2. In the case of kernel modules, the LD_DEBUG feature (shown above) along with all the other environment variables (e.g. LD_LIBRARY_PATH) that can be used to control ld.so.1, and by extension, ldd, do not exist. I believe that this would be a source of unending confusion for users, most of whom have only passing knowledge of linking internals and could not be expected to understand these implementation details.

The more I considered how to make this work the more I realized that we are talking about 2 similar, but distinct utilities. It will be easier to document, maintain, and understand them as separate things. As such, I settled on providing this functionality with a new command, kldd, specialized to the needs of kernel modules, and free of the baggage that integration with ldd would bring. The ldd and kldd utilities share a basic similarity, but are free to differ when that makes sense. For instance, the LD_DEBUG technique employed by lari is supported by kldd directly via a -b option, something that would make little sense for ldd to also support.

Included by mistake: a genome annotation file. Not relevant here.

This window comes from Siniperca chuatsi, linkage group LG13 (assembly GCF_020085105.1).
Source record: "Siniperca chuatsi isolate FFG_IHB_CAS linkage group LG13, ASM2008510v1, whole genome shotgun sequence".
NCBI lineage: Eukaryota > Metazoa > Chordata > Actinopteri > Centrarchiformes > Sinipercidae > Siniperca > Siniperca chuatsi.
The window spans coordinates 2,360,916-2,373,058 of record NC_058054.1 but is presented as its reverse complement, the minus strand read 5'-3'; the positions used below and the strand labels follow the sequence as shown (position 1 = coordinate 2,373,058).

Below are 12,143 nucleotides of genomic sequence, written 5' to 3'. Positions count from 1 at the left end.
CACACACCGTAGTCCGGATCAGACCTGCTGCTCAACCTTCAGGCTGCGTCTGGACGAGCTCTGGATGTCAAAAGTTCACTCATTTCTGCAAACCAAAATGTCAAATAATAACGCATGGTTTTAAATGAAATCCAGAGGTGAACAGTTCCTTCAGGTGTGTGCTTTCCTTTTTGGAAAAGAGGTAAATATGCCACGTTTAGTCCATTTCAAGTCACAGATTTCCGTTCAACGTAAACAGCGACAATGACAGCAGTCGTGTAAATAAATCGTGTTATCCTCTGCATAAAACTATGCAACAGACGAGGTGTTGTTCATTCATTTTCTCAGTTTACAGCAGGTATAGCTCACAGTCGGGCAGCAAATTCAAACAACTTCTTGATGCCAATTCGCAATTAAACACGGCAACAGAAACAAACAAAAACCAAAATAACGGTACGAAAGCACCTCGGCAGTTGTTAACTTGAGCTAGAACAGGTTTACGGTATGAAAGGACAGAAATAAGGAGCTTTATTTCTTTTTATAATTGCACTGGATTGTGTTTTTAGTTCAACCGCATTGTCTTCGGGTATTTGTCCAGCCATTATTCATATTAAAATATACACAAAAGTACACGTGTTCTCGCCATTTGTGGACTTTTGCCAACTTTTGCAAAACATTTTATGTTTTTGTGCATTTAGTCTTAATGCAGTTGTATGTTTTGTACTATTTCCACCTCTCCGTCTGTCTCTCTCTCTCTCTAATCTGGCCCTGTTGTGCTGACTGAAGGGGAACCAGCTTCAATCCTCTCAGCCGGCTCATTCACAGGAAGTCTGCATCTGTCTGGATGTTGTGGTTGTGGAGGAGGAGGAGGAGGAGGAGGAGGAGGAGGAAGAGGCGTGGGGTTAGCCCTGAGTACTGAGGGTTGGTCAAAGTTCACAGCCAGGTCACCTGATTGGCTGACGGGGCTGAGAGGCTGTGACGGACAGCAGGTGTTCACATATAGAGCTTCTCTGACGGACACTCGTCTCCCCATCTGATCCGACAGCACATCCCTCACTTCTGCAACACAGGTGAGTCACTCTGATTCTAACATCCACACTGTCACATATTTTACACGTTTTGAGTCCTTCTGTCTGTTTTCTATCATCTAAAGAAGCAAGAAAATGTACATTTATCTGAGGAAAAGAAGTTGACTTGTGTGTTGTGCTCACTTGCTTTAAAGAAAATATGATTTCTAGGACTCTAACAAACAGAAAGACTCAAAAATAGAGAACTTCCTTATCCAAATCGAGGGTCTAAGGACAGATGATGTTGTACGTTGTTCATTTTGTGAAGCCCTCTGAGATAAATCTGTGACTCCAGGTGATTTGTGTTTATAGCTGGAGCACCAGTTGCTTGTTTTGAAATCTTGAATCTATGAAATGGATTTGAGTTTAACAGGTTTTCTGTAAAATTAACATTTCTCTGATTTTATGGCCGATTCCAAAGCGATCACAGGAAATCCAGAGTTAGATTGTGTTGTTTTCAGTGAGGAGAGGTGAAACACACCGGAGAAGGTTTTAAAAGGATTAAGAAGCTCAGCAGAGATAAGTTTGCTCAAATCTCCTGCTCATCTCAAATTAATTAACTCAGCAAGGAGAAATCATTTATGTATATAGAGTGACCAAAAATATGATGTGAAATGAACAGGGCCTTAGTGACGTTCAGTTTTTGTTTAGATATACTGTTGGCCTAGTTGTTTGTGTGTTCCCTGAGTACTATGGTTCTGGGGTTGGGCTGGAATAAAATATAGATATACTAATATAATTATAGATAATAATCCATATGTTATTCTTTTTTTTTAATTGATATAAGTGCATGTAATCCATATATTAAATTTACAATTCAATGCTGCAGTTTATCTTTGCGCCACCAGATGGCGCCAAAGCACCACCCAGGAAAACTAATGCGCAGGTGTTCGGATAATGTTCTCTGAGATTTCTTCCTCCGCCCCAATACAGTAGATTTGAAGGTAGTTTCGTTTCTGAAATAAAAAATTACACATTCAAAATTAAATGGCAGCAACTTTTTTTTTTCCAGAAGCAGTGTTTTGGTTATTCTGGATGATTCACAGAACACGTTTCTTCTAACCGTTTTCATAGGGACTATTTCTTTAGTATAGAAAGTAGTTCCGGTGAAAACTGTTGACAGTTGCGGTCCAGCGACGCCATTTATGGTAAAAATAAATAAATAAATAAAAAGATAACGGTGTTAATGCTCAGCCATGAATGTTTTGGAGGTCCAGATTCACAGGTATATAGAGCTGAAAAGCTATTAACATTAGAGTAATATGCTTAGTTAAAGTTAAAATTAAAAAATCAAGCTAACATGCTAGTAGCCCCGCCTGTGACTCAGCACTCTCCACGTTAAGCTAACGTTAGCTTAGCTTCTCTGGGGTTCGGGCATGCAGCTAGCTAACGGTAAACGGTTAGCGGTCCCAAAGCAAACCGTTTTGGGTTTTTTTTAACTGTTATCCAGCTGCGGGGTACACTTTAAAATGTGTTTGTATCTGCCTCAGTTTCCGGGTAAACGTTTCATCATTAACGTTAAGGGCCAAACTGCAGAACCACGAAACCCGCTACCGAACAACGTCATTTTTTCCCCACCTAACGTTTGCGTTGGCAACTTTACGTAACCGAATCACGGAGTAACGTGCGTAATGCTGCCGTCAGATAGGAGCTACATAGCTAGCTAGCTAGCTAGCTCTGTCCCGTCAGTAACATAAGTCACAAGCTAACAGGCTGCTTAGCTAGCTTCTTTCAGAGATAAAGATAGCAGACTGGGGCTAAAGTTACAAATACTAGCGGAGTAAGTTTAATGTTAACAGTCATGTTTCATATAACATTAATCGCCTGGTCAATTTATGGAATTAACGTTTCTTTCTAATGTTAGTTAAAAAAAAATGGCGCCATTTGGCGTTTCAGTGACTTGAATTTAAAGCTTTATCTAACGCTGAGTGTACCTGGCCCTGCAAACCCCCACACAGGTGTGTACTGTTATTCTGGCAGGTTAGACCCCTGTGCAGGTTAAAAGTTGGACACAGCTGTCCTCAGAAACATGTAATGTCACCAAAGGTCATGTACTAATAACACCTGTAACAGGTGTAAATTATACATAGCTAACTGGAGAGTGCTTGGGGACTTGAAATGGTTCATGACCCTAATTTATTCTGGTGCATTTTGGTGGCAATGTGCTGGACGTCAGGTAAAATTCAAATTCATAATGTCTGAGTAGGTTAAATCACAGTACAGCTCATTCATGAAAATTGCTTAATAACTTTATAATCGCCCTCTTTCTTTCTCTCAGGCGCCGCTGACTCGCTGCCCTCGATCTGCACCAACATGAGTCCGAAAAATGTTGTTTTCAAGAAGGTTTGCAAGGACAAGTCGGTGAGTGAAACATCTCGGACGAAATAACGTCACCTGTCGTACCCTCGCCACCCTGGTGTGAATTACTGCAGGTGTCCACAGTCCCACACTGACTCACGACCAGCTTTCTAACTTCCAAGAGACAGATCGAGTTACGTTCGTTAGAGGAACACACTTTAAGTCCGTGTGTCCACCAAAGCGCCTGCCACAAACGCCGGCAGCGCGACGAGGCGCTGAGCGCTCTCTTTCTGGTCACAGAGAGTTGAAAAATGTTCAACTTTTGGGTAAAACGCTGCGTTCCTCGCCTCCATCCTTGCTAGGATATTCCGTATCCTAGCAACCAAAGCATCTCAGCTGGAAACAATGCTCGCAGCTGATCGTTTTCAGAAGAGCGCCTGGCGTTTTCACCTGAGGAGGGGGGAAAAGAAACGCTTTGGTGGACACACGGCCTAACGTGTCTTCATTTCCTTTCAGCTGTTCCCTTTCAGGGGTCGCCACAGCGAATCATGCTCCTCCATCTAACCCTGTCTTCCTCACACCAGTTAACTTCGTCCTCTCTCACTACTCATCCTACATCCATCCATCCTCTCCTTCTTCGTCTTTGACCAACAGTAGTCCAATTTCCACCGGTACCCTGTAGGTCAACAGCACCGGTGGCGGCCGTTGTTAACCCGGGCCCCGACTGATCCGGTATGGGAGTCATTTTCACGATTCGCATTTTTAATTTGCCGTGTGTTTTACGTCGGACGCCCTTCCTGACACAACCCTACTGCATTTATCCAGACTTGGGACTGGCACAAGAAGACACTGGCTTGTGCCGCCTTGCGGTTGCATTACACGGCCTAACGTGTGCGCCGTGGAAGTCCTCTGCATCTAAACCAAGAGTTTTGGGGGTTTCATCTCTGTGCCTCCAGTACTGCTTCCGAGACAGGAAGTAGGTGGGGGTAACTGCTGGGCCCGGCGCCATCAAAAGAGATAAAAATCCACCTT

If ldd is implemented as a wrapper on the userland runtime linker, ld.so.1, should kldd be implemented as a wrapper on the kernel runtime linker, krtld? There is an appealing symmetry in that thought, but the two cases are rather different, and the ultimate answer is "no".

  • All of the work done by ldd occurs within a userland process, which is discarded when ldd exits, leaving no trace on the system, and posing no security threat. Because everything is encapsulated within a single process, ldd does not have to erase its tracks. In contrast, any module loaded into the kernel can have impacts on memory layout that may persist until the system is rebooted, and would have to be coded carefully to prevent security issues. An in kernel implementation would therefore be relatively complex.
  • The mechanisms by which a userland program named kldd can communicate with the kernel are also relatively complex and awkward.